Walrus Walrus
Scientific Classification

Order - Pinnipedia

Pinnipeds are seals, sea lions, and walruses. Some scientists classify the pinnipeds as a suborder of the order Carnivora.

Family - Odobenidae

  • The odobenids share some characteristics with the other two pinniped families. Morphologically, the walrus is more similar to the Phocidae (true seals). Behaviorally, they more closely resemble the Otariidae (eared seals). Several studies based on molecular data have linked the walrus more closely to the otariids, yet the pinniped family that the odobenids are most closely allied to is still in question.
  • Some researchers divide the Odobenidae into two subfamilies: the Odobeninae (living walruses of the genus Odobenus and six extinct walrus genera) and the Dusignathinae (four extinct walrus genera).

Genus, Species - Odobenus rosmarus

  • Most scientists recognize two subspecies of walruses: Odobenus rosmarus rosmarus (Atlantic) and Odobenus rosmarus divergens (Pacific). Odobenus comes from the Greek: "tooth walker", and refers to the walruses' method of pulling themselves up onto the ice with their long tusks.
    • These two subspecies are physically and reproductively isolated: O. r. divergens lives in the Pacific Ocean and O. r. rosmarus lives in the Atlantic Ocean.
    • The Pacific walrus is larger, with longer tusks and a wider skull.
    • Some scientists recognize a third subspecies of walrus, Odobenus rosmarus laptevi, based on specimens in the Laptev Sea in the northern Pacific Ocean. O. r. laptevi has skull characteristics similar to the Pacific walrus. Its size is intermediate to the Atlantic and Pacific subspecies.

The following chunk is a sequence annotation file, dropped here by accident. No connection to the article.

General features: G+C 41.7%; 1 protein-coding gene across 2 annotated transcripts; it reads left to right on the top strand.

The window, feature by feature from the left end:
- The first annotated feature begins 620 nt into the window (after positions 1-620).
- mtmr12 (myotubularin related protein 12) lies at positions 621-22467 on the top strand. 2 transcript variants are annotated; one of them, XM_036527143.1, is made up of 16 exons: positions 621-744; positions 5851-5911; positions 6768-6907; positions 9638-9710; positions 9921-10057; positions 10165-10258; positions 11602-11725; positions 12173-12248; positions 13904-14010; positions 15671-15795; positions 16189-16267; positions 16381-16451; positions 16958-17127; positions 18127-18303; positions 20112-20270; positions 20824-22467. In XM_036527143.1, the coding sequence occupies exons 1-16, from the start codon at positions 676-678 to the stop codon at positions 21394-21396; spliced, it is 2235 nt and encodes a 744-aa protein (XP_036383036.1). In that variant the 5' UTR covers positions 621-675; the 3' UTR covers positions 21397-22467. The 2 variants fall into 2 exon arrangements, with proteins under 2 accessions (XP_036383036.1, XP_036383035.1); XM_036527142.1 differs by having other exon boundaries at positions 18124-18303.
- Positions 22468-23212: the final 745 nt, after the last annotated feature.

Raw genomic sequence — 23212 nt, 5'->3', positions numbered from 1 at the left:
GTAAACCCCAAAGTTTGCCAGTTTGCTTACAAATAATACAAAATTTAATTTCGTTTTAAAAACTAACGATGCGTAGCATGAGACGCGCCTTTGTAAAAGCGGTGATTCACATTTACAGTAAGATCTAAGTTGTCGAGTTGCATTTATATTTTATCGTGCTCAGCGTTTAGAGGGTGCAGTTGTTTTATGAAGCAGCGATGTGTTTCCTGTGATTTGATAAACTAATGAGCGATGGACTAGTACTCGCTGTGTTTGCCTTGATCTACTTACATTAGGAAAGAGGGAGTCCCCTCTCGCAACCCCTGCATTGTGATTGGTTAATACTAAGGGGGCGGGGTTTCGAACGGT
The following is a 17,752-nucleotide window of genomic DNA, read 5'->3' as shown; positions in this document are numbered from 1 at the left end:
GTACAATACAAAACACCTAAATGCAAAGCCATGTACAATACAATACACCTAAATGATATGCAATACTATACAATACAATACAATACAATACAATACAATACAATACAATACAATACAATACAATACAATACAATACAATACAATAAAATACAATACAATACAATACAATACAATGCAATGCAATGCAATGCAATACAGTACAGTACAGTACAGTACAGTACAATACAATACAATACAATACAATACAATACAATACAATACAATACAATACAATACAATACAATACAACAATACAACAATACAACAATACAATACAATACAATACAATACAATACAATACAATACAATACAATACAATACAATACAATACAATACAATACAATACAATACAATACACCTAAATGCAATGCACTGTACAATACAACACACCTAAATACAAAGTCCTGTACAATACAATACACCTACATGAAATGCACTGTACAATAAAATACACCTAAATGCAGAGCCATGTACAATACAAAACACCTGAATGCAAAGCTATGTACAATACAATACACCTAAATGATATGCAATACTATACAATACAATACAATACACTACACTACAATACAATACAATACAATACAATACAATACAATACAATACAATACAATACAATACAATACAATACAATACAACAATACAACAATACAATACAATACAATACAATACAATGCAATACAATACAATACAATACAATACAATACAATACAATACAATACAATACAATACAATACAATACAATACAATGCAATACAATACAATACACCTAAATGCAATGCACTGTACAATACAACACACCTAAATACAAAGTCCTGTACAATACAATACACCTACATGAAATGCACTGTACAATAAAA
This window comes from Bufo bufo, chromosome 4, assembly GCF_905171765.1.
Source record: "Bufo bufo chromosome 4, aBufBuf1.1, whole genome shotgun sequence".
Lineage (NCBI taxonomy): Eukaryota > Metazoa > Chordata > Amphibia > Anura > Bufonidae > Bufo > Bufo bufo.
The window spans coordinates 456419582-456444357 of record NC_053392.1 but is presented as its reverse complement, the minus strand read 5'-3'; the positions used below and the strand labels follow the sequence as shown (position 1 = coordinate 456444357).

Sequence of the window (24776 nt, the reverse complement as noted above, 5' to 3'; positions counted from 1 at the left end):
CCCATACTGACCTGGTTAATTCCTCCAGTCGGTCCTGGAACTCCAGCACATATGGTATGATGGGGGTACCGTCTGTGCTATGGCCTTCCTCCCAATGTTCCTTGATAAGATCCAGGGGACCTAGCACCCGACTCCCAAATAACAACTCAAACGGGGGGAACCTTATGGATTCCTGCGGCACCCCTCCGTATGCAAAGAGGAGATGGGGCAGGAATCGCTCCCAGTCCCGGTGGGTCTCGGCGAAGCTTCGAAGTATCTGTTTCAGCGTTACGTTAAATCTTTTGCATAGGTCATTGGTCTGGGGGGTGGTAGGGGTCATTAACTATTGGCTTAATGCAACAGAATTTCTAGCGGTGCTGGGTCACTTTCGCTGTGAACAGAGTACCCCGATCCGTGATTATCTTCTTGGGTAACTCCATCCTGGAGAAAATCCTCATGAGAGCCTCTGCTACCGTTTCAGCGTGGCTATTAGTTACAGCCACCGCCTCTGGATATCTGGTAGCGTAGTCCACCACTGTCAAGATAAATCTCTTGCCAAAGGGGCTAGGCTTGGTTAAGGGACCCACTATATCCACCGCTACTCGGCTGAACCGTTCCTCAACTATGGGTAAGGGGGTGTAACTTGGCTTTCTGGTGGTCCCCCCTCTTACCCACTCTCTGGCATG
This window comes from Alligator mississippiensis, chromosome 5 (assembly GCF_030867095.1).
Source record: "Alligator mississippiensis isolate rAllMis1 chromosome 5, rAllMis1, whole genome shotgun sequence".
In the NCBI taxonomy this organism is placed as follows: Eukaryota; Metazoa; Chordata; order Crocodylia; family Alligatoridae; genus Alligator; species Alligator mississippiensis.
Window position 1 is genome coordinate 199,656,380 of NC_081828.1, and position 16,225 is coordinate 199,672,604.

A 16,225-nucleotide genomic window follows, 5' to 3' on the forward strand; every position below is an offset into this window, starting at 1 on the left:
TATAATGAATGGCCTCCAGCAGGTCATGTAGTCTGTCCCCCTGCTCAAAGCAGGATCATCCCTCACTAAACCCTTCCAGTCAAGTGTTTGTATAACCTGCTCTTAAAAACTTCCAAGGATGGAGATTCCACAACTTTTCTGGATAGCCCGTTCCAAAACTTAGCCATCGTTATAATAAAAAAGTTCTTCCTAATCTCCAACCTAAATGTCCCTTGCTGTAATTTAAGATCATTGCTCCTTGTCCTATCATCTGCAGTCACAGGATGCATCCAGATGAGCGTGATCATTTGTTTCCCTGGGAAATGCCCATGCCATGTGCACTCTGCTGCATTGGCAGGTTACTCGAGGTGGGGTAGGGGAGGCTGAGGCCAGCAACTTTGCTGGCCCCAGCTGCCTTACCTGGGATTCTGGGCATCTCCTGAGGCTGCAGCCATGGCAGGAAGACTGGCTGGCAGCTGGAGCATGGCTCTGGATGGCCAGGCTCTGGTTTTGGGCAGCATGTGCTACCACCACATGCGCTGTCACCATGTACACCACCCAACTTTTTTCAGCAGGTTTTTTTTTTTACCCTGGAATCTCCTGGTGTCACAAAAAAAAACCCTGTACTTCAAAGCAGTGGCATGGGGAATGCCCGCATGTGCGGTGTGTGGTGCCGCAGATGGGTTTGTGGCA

• The common name, walrus, originated with the Danish word hvalros, meaning "sea horse" or "sea cow". The Russian word for walrus is morzh. Arctic natives call the walrus aivik (Inuit) or aivuk (Yu'pik).

Fossil Record

  • The earliest of the odobenid fossils dates back to the middle Miocene, about 14 million years ago.
  • From the fossil record, scientists believe that the Dusignathinae (fossil walruses) were abundant in the North Pacific 11 to 14 million years ago. Unlike the modern walrus with its elongated upper canines (tusks), upper and lower canine teeth of these walruses were about the same size.
  • Scientists theorize that the ancestors of the Odobeninae, or modern walrus, probably made their way from the northern Pacific Ocean to the Atlantic during the late Miocene, about 6.5 million years ago, by way of a Central American seaway.
  • Within the last one million years, walruses probably re-entered the Pacific via the Arctic. The modern Pacific walrus originated from the Atlantic stock.